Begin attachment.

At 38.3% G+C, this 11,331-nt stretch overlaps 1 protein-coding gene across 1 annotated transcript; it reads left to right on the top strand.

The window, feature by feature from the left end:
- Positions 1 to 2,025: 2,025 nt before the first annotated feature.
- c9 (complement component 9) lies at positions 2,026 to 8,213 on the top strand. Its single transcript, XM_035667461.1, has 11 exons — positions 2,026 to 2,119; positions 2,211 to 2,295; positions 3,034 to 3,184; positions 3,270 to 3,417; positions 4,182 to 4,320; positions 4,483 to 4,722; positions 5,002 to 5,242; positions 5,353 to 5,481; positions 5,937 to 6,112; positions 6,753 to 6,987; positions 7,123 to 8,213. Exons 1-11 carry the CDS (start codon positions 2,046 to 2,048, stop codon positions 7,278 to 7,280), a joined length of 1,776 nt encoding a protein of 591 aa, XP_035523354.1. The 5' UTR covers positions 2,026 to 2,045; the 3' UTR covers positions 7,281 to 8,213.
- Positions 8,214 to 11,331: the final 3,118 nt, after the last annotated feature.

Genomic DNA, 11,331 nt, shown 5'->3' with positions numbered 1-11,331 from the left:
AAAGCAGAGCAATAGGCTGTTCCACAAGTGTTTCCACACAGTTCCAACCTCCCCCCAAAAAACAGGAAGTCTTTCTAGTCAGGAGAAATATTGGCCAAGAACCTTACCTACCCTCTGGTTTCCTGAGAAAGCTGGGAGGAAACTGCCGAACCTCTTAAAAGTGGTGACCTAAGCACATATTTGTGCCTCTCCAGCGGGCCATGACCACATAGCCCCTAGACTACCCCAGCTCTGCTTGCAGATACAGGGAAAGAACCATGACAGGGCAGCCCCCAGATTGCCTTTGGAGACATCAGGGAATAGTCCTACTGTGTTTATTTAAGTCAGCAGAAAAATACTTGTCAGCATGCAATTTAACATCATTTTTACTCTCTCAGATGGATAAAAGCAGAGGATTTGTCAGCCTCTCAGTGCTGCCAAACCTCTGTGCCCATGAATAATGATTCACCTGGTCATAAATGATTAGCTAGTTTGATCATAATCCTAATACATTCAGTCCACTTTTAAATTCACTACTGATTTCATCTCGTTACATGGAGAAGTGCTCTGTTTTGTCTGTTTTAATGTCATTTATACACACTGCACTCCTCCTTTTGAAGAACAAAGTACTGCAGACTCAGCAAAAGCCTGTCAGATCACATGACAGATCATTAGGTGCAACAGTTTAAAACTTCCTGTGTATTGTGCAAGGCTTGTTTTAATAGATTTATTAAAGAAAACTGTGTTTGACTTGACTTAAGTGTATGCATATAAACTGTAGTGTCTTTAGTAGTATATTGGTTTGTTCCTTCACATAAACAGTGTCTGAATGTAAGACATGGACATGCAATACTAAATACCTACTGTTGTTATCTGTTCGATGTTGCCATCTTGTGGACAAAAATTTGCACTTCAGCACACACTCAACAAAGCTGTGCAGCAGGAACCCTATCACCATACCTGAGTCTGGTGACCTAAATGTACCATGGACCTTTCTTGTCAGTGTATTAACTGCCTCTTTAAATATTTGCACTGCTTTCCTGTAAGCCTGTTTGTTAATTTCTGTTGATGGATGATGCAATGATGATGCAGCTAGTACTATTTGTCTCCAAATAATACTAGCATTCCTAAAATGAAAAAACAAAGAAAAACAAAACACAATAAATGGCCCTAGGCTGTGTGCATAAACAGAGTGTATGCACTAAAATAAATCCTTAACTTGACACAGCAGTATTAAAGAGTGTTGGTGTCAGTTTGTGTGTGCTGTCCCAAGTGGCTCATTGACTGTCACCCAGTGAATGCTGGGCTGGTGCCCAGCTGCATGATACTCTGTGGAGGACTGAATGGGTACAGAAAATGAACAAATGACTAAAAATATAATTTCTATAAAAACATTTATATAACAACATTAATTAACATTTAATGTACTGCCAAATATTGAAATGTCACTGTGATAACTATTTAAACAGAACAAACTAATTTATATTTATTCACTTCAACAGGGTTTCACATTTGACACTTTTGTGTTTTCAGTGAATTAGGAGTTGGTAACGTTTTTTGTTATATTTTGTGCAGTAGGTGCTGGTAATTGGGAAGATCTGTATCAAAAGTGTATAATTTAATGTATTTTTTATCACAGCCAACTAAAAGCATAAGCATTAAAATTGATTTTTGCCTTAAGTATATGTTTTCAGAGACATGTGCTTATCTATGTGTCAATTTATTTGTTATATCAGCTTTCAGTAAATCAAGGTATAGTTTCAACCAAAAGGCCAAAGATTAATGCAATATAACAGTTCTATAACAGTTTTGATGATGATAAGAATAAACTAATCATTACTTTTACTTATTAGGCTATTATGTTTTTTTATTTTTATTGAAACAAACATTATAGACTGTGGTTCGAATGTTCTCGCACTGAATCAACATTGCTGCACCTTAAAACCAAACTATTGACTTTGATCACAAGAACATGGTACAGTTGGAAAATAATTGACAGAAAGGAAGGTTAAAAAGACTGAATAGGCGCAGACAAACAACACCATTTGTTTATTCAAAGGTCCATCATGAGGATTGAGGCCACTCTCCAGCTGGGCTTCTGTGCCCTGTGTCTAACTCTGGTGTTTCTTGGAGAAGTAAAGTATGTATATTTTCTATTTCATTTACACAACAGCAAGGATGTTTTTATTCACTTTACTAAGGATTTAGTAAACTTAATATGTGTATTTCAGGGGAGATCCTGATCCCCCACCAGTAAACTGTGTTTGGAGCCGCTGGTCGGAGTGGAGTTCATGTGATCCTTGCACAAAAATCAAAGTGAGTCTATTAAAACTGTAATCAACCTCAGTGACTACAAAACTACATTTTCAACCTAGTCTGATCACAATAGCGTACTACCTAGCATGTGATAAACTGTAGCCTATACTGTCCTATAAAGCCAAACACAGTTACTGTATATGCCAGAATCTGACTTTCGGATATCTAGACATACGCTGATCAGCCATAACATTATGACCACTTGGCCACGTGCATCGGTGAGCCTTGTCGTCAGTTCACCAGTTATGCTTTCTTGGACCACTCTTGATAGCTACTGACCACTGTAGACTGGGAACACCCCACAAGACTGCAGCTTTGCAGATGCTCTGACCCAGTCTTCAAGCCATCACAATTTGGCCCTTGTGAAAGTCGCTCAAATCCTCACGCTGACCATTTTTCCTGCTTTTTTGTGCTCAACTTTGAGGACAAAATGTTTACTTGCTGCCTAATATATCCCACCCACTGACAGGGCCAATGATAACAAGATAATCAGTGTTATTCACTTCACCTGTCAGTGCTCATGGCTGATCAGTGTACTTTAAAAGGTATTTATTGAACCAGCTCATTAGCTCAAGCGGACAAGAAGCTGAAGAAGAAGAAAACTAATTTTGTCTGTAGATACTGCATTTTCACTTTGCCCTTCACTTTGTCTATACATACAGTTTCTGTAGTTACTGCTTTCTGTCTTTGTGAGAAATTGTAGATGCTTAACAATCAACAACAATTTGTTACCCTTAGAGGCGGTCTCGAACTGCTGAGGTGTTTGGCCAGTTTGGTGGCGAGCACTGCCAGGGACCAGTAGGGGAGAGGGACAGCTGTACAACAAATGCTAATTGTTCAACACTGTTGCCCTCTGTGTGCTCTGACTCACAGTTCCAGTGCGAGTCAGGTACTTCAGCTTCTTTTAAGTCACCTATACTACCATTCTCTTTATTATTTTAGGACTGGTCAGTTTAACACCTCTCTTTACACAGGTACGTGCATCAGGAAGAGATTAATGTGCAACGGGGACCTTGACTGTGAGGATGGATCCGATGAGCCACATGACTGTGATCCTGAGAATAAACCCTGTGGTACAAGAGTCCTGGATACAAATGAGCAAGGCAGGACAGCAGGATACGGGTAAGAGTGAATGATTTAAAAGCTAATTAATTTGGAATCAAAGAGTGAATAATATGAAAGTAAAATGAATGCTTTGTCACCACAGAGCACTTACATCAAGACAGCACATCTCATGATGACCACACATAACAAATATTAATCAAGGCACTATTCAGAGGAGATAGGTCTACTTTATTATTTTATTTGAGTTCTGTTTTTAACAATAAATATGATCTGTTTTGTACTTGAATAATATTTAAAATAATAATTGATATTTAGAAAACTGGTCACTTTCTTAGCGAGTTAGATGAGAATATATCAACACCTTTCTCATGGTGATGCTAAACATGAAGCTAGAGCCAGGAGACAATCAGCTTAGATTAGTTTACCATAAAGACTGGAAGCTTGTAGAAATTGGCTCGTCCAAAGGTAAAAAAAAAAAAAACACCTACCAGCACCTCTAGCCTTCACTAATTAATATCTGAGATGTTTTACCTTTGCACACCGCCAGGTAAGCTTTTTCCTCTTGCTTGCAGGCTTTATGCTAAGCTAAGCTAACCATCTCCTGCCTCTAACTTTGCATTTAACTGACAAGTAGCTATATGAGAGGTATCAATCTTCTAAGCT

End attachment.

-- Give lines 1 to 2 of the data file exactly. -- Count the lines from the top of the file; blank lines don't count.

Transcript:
At 38.3% G+C, this 11,331-nt stretch overlaps 1 protein-coding gene across 1 annotated transcript; it reads left to right on the top strand.

The window, feature by feature from the left end: